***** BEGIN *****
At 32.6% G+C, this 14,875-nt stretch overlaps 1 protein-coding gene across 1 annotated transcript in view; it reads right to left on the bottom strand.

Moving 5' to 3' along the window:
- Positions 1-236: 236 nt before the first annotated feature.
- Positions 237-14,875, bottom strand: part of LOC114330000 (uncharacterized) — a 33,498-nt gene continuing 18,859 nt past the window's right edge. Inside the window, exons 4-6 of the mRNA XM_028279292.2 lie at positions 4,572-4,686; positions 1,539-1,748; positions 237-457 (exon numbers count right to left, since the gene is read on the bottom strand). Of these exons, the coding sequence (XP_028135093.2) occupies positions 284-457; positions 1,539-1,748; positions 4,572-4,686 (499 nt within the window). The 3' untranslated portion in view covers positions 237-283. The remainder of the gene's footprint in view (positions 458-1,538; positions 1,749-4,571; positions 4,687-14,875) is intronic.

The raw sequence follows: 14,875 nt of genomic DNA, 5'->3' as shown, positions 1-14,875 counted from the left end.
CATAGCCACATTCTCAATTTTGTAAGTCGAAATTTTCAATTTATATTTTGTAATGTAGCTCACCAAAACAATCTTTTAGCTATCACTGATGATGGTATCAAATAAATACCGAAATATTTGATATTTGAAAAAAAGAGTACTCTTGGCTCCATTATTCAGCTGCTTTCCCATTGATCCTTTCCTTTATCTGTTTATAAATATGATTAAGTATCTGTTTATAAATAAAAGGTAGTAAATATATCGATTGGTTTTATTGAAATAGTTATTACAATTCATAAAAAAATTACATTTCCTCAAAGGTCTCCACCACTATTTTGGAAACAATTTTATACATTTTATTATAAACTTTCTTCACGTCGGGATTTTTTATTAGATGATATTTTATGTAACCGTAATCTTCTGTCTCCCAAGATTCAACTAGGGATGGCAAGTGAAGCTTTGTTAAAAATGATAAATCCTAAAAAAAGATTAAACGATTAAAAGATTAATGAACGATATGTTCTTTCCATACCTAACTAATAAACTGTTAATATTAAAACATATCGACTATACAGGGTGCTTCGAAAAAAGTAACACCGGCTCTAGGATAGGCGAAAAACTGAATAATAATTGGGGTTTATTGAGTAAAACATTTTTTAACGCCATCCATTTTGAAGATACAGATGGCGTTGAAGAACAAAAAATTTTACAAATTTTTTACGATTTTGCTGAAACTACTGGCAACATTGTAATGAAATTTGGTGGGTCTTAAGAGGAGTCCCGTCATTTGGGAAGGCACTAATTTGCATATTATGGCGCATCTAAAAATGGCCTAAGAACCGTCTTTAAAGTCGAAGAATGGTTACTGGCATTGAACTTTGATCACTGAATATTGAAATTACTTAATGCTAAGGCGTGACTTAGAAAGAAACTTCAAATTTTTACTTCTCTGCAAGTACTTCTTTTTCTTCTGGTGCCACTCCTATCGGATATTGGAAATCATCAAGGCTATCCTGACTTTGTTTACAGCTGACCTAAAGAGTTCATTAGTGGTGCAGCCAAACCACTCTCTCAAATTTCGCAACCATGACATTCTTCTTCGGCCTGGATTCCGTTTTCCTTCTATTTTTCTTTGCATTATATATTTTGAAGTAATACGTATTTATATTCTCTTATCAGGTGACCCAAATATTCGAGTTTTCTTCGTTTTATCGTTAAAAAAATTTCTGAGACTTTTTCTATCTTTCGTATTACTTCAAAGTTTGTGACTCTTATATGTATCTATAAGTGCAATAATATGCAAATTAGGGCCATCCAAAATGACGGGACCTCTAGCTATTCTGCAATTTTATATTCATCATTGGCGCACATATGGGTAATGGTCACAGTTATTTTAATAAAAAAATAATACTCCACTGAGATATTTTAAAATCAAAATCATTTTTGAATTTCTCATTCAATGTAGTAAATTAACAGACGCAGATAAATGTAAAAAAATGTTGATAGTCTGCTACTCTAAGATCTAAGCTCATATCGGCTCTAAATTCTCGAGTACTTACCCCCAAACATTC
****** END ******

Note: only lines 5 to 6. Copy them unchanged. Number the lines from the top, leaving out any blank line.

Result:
The raw sequence follows: 14,875 nt of genomic DNA, 5'->3' as shown, positions 1-14,875 counted from the left end.
CATAGCCACATTCTCAATTTTGTAAGTCGAAATTTTCAATTTATATTTTGTAATGTAGCTCACCAAAACAATCTTTTAGCTATCACTGATGATGGTATCAAATAAATACCGAAATATTTGATATTTGAAAAAAAGAGTACTCTTGGCTCCATTATTCAGCTGCTTTCCCATTGATCCTTTCCTTTATCTGTTTATAAATATGATTAAGTATCTGTTTATAAATAAAAGGTAGTAAATATATCGATTGGTTTTATTGAAATAGTTATTACAATTCATAAAAAAATTACATTTCCTCAAAGGTCTCCACCACTATTTTGGAAACAATTTTATACATTTTATTATAAACTTTCTTCACGTCGGGATTTTTTATTAGATGATATTTTATGTAACCGTAATCTTCTGTCTCCCAAGATTCAACTAGGGATGGCAAGTGAAGCTTTGTTAAAAATGATAAATCCTAAAAAAAGATTAAACGATTAAAAGATTAATGAACGATATGTTCTTTCCATACCTAACTAATAAACTGTTAATATTAAAACATATCGACTATACAGGGTGCTTCGAAAAAAGTAACACCGGCTCTAGGATAGGCGAAAAACTGAATAATAATTGGGGTTTATTGAGTAAAACATTTTTTAACGCCATCCATTTTGAAGATACAGATGGCGTTGAAGAACAAAAAATTTTACAAATTTTTTACGATTTTGCTGAAACTACTGGCAACATTGTAATGAAATTTGGTGGGTCTTAAGAGGAGTCCCGTCATTTGGGAAGGCACTAATTTGCATATTATGGCGCATCTAAAAATGGCCTAAGAACCGTCTTTAAAGTCGAAGAATGGTTACTGGCATTGAACTTTGATCACTGAATATTGAAATTACTTAATGCTAAGGCGTGACTTAGAAAGAAACTTCAAATTTTTACTTCTCTGCAAGTACTTCTTTTTCTTCTGGTGCCACTCCTATCGGATATTGGAAATCATCAAGGCTATCCTGACTTTGTTTACAGCTGACCTAAAGAGTTCATTAGTGGTGCAGCCAAACCACTCTCTCAAATTTCGCAACCATGACATTCTTCTTCGGCCTGGATTCCGTTTTCCTTCTATTTTTCTTTGCATTATATATTTTGAAGTAATACGTATTTATATTCTCTTATCAGGTGACCCAAATATTCGAGTTTTCTTCGTTTTATCGTTAAAAAAATTTCTGAGACTTTTTCTATCTTTCGTATTACTTCAAAGTTTGTGACTCTTATATGTATCTATAAGTGCAATAATATGCAAATTAGGGCCATCCAAAATGACGGGACCTCTAGCTATTCTGCAATTTTATATTCATCATTGGCGCACATATGGGTAATGGTCACAGTTATTTTAATAAAAAAATAATACTCCACTGAGATATTTTAAAATCAAAATCATTTTTGAATTTCTCATTCAATGTAGTAAATTAACAGACGCAGATAAATGTAAAAAAATGTTGATAGTCTGCTACTCTAAGATCTAAGCTCATATCGGCTCTAAATTCTCGAGTACTTACCCCCAAACATTC